The opinion of the court was delivered by: Butz, J.
California Rules of Court, rule 8.1115(a), prohibits courts and parties from citing or relying on opinions not certified for publication or ordered published, except as specified by rule 8.1115(b). This opinion has not been certified for publication or ordered published for purposes of rule 8.1115.
This is another in a series of appeals wending their way through the appellate courts, in which adult plaintiffs have sought to hold Catholic Church entities liable for child sexual abuse perpetrated by their clergy decades ago.
These plaintiffs argue that their lawsuits are timely under the "delayed discovery rule" of Code of Civil Procedure section 340.1,*fn1 because they did not recover memory of the abuse and its connection to their psychological injuries until they were well into middle age. They maintain this position despite the fact that their lawsuits were filed well after the one-year "revival window" that the Legislature established during the calendar year 2003, to bring lapsed claims against nonabuser defendants who knew or had reason to know their agents or employees were molesting children. (§ 340.1, subd. (b)(2), (3).)
This court has weighed in on the issue on three prior occasions. (K.J. v. Roman Catholic Bishop of Stockton (2009) 172 Cal.App.4th 1388, review granted June 24, 2009, S173042; D.D. v. Roman Catholic Bishop of Stockton (Aug. 12, 2009, C057260) [nonpub. opn.], review granted Nov. 10, 2009, S176451; L.A. v. Roman Catholic Bishop of Stockton (Aug. 12, 2009, C057895) [nonpub. opn.], review granted Nov. 10, 2009, S176483.) Each time we agreed with the result reached by the Second Appellate District, Division Eight, in Hightower v. Roman Catholic Bishop of Sacramento (2006) 142 Cal.App.4th 759. Hightower held that childhood sexual molestation claims against nonabuser entity defendants that were time-barred before January 1, 2003, remain time-barred unless the victims filed suit during the one-year revival window, even if they did not recover their memory of the abuse until after the window period closed. (Hightower,at pp. 767-768.)
All three of our decisions--K.J., D.D., and L.A.--are being held by the California Supreme Court pending final adjudication in the lead case of Quarry v. Doe 1 (2009) 170 Cal.App.4th 1574, review granted June 10, 2009, S171382.*fn2
We shall adhere to the position we took in our three prior decisions and affirm the judgment. Because the ultimate resolution of this issue now lies with the state high court, we will not restate our position at length. We shall merely summarize the main points and briefly respond to some of the major arguments offered by Roe.
Because this appeal arises from a judgment of dismissal following the sustaining of a demurrer without leave to amend, we give the complaint a reasonable interpretation, and accept as true all material facts properly pleaded. (Doe v. City of Los Angeles (2007) 42 Cal.4th 531, 543.) Read in that light, the first amended complaint discloses the following pertinent allegations.
Plaintiff Jane Roe 21 (hereafter Roe, a fictitious name to protect her privacy) was born in June of 1964. Beginning in fifth grade, Roe attended a Catholic school in Lodi operated by defendants The Roman Catholic Bishop of Stockton and the Pastor of St. Anne Church (collectively the Church).*fn3 The Church employed Father O'Grady, who was a "priest, counselor and spiritual leader" at the parish where Roe attended services and was a student.*fn4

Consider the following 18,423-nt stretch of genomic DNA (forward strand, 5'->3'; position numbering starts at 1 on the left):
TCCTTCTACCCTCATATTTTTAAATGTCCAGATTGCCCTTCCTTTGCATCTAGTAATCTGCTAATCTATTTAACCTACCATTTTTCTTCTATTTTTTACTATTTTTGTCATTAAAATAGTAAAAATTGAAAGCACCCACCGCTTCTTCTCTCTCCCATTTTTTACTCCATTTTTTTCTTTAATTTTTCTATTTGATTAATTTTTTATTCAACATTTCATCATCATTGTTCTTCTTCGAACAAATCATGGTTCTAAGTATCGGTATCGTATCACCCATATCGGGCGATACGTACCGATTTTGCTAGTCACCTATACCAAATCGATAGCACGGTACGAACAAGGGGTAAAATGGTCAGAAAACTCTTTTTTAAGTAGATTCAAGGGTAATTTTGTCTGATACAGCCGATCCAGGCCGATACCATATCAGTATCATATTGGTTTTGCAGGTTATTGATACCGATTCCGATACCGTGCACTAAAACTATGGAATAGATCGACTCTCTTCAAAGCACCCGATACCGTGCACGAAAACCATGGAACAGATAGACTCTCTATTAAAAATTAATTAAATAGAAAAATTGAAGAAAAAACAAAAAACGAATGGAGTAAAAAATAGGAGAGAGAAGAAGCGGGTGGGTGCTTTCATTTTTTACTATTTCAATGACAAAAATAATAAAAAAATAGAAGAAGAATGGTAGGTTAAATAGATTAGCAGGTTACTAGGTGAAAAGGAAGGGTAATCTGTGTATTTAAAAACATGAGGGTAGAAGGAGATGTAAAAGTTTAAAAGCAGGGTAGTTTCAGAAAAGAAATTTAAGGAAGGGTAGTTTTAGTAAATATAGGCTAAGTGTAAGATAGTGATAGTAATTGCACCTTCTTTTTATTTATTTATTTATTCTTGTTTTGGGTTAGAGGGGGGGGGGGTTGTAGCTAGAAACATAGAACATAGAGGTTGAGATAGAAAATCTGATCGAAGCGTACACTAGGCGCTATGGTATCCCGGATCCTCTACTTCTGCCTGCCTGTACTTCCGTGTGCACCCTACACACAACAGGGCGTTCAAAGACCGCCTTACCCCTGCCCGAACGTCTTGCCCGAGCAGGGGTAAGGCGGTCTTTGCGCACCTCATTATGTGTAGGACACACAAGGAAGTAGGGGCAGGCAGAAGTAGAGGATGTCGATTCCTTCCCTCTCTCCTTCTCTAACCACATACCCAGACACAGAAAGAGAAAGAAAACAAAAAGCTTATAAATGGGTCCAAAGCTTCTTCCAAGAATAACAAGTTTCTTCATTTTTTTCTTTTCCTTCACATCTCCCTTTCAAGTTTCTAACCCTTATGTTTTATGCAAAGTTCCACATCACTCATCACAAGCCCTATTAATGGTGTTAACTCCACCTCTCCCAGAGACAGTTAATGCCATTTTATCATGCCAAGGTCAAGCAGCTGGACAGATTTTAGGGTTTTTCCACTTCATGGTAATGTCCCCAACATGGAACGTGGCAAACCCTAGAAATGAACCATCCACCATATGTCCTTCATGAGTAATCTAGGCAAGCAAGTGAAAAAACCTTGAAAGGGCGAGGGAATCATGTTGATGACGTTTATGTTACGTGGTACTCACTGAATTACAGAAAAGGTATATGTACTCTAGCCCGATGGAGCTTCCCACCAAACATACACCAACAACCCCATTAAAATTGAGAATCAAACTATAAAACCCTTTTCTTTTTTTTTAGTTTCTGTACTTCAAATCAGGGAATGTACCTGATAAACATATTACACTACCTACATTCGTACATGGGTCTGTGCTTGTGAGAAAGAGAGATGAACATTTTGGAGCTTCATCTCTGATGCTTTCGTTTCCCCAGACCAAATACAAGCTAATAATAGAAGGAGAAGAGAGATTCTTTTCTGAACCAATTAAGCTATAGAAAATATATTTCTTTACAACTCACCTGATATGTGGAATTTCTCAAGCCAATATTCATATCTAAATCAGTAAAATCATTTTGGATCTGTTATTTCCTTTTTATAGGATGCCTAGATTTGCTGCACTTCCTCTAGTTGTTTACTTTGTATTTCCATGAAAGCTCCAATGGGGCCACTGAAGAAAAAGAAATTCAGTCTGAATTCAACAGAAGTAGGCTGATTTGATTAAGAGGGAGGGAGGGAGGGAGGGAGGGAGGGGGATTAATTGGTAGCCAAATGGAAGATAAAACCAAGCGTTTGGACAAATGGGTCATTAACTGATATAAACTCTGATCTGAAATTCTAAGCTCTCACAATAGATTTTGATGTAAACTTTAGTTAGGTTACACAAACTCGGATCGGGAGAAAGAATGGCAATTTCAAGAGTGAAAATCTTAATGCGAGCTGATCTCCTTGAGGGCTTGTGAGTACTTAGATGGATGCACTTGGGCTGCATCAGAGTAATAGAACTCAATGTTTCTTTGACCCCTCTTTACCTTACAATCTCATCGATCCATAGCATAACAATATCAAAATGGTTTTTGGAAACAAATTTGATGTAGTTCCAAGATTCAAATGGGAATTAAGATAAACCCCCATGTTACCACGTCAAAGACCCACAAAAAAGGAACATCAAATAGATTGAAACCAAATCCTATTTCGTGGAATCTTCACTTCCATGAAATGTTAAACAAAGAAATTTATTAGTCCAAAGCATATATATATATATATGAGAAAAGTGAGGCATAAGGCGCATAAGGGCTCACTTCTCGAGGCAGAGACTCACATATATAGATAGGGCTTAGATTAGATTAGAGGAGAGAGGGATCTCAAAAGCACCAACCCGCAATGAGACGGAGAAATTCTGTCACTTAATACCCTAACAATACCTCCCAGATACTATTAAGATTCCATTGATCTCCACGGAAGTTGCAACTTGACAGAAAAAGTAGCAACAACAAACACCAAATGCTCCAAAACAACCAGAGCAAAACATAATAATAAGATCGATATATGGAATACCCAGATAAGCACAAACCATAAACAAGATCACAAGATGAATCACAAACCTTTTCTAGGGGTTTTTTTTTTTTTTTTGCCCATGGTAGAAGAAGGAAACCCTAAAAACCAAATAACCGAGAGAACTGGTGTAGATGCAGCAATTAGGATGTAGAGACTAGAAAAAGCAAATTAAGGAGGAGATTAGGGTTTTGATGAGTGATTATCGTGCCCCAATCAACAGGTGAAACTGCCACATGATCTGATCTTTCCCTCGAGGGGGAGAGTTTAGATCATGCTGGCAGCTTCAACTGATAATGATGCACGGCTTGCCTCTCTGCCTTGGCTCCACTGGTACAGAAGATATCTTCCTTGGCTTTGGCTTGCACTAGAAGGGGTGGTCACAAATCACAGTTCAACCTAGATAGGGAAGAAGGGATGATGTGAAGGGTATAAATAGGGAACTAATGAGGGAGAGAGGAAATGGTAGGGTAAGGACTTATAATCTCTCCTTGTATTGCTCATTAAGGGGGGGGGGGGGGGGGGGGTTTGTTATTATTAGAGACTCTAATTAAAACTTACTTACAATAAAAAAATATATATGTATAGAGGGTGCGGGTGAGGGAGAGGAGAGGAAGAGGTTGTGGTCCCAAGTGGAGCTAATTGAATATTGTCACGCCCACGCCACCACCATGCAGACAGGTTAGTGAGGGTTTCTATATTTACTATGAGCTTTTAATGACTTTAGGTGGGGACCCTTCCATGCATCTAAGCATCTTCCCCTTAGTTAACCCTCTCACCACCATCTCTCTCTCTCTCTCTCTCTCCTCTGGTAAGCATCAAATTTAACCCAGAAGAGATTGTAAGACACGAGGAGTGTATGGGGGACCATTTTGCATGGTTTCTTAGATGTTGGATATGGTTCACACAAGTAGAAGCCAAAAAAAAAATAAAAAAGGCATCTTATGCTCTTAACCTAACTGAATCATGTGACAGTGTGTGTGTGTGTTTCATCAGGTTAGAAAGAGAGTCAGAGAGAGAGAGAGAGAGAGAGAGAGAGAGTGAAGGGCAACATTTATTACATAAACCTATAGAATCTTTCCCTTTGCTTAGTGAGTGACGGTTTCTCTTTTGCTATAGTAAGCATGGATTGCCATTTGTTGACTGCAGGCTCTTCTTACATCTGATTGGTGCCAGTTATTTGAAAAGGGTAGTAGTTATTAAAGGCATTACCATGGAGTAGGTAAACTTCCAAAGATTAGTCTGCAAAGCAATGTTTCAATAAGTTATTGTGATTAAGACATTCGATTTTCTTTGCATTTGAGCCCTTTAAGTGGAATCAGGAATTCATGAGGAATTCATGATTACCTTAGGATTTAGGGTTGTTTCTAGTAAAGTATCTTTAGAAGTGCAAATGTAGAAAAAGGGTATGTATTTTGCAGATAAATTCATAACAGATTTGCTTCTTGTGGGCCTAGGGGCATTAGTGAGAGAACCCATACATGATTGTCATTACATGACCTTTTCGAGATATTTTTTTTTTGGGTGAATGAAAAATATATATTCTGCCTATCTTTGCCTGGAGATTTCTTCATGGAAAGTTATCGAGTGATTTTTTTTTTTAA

Beginning in 1972 and continuing until 1976, Roe was sexually molested on multiple occasions by Father O'Grady, usually in an office, a quiet classroom, or in the confessional. The abuse consisted of inappropriate hugging, kissing and sexual touchings. Father O'Grady molested dozens of other children during his tenure as a priest. He was eventually convicted of child molestation, sent to prison and deported to Ireland. The Church knew of Father O'Grady's propensities for sexual abuse of minors prior to the time Roe was molested, yet failed to protect her from his horrendous conduct. Despite its knowledge of his nefarious history as a serial child molester, the Church assigned Father O'Grady to parishes where he continually had access to children. It also continually encouraged and induced Roe to have contact with O'Grady in an unsupervised environment.
During the time she was molested, Roe developed "various psychological coping mechanisms" which made her "incapable of ascertaining the wrongfulness of [Father] O'Grady's sexual conduct toward her." As a result, Roe "completely repressed all memory of the sexual abuse" at the time of the molestations.
In November 2006, Roe was reading a magazine article describing Father O'Grady's sexual misconduct with other minor children. This brought up "painful and disturbing memories of her own sexual molestation at the hands of [Father] O'Grady." As a result, Roe recovered her memory of the abuse, which had been previously repressed.
Father O'Grady's tortious conduct, of which the Church was aware, caused Roe to suffer shock, emotional distress, embarrassment and loss of self-esteem, all of which ...